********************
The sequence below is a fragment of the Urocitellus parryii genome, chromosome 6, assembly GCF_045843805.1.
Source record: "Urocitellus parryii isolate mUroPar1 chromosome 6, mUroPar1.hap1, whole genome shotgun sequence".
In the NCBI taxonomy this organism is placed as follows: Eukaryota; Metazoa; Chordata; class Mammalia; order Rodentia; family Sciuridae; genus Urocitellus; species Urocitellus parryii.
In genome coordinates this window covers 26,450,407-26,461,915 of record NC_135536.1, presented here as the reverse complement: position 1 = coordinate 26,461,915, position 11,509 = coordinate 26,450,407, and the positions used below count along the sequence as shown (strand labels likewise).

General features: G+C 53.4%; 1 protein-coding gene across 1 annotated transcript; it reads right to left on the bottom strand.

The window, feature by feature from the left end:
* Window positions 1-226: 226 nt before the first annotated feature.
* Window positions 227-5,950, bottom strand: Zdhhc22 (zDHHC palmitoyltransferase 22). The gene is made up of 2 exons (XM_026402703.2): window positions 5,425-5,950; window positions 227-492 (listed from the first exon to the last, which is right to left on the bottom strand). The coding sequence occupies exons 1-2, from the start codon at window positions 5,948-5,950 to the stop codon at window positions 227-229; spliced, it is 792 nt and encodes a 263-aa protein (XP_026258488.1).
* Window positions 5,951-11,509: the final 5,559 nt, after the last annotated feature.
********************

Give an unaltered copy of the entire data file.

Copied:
The sequence below is a fragment of the Urocitellus parryii genome, chromosome 6, assembly GCF_045843805.1.
Source record: "Urocitellus parryii isolate mUroPar1 chromosome 6, mUroPar1.hap1, whole genome shotgun sequence".
In the NCBI taxonomy this organism is placed as follows: Eukaryota; Metazoa; Chordata; class Mammalia; order Rodentia; family Sciuridae; genus Urocitellus; species Urocitellus parryii.
In genome coordinates this window covers 26,450,407-26,461,915 of record NC_135536.1, presented here as the reverse complement: position 1 = coordinate 26,461,915, position 11,509 = coordinate 26,450,407, and the positions used below count along the sequence as shown (strand labels likewise).

General features: G+C 53.4%; 1 protein-coding gene across 1 annotated transcript; it reads right to left on the bottom strand.

The window, feature by feature from the left end:
* Window positions 1-226: 226 nt before the first annotated feature.
* Window positions 227-5,950, bottom strand: Zdhhc22 (zDHHC palmitoyltransferase 22). The gene is made up of 2 exons (XM_026402703.2): window positions 5,425-5,950; window positions 227-492 (listed from the first exon to the last, which is right to left on the bottom strand). The coding sequence occupies exons 1-2, from the start codon at window positions 5,948-5,950 to the stop codon at window positions 227-229; spliced, it is 792 nt and encodes a 263-aa protein (XP_026258488.1).
* Window positions 5,951-11,509: the final 5,559 nt, after the last annotated feature.